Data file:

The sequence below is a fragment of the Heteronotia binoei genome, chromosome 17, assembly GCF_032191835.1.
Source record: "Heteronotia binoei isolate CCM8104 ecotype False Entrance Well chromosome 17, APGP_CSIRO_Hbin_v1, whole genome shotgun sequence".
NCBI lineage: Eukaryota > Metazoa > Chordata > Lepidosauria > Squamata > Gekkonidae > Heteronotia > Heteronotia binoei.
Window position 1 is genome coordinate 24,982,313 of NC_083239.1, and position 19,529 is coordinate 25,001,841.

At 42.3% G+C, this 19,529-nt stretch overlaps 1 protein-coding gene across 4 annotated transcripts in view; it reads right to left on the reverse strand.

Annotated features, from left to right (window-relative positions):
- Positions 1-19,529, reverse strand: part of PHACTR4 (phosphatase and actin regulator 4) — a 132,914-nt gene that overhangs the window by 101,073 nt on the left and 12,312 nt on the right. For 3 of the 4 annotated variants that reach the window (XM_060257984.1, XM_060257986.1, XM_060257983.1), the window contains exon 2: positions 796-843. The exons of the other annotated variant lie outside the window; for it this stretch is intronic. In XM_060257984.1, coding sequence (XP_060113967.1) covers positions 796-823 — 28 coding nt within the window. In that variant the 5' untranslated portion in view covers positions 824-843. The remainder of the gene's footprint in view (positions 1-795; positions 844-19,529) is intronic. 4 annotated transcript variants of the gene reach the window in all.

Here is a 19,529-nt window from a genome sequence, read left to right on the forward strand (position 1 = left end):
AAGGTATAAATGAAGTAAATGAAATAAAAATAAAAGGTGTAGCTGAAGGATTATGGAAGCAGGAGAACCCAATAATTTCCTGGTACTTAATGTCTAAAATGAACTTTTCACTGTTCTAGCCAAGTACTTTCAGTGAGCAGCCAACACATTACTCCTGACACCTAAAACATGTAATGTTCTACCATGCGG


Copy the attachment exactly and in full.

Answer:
The sequence below is a fragment of the Heteronotia binoei genome, chromosome 17, assembly GCF_032191835.1.
Source record: "Heteronotia binoei isolate CCM8104 ecotype False Entrance Well chromosome 17, APGP_CSIRO_Hbin_v1, whole genome shotgun sequence".
NCBI lineage: Eukaryota > Metazoa > Chordata > Lepidosauria > Squamata > Gekkonidae > Heteronotia > Heteronotia binoei.
Window position 1 is genome coordinate 24,982,313 of NC_083239.1, and position 19,529 is coordinate 25,001,841.

At 42.3% G+C, this 19,529-nt stretch overlaps 1 protein-coding gene across 4 annotated transcripts in view; it reads right to left on the reverse strand.

Annotated features, from left to right (window-relative positions):
- Positions 1-19,529, reverse strand: part of PHACTR4 (phosphatase and actin regulator 4) — a 132,914-nt gene that overhangs the window by 101,073 nt on the left and 12,312 nt on the right. For 3 of the 4 annotated variants that reach the window (XM_060257984.1, XM_060257986.1, XM_060257983.1), the window contains exon 2: positions 796-843. The exons of the other annotated variant lie outside the window; for it this stretch is intronic. In XM_060257984.1, coding sequence (XP_060113967.1) covers positions 796-823 — 28 coding nt within the window. In that variant the 5' untranslated portion in view covers positions 824-843. The remainder of the gene's footprint in view (positions 1-795; positions 844-19,529) is intronic. 4 annotated transcript variants of the gene reach the window in all.

Here is a 19,529-nt window from a genome sequence, read left to right on the forward strand (position 1 = left end):
AAGGTATAAATGAAGTAAATGAAATAAAAATAAAAGGTGTAGCTGAAGGATTATGGAAGCAGGAGAACCCAATAATTTCCTGGTACTTAATGTCTAAAATGAACTTTTCACTGTTCTAGCCAAGTACTTTCAGTGAGCAGCCAACACATTACTCCTGACACCTAAAACATGTAATGTTCTACCATGCGG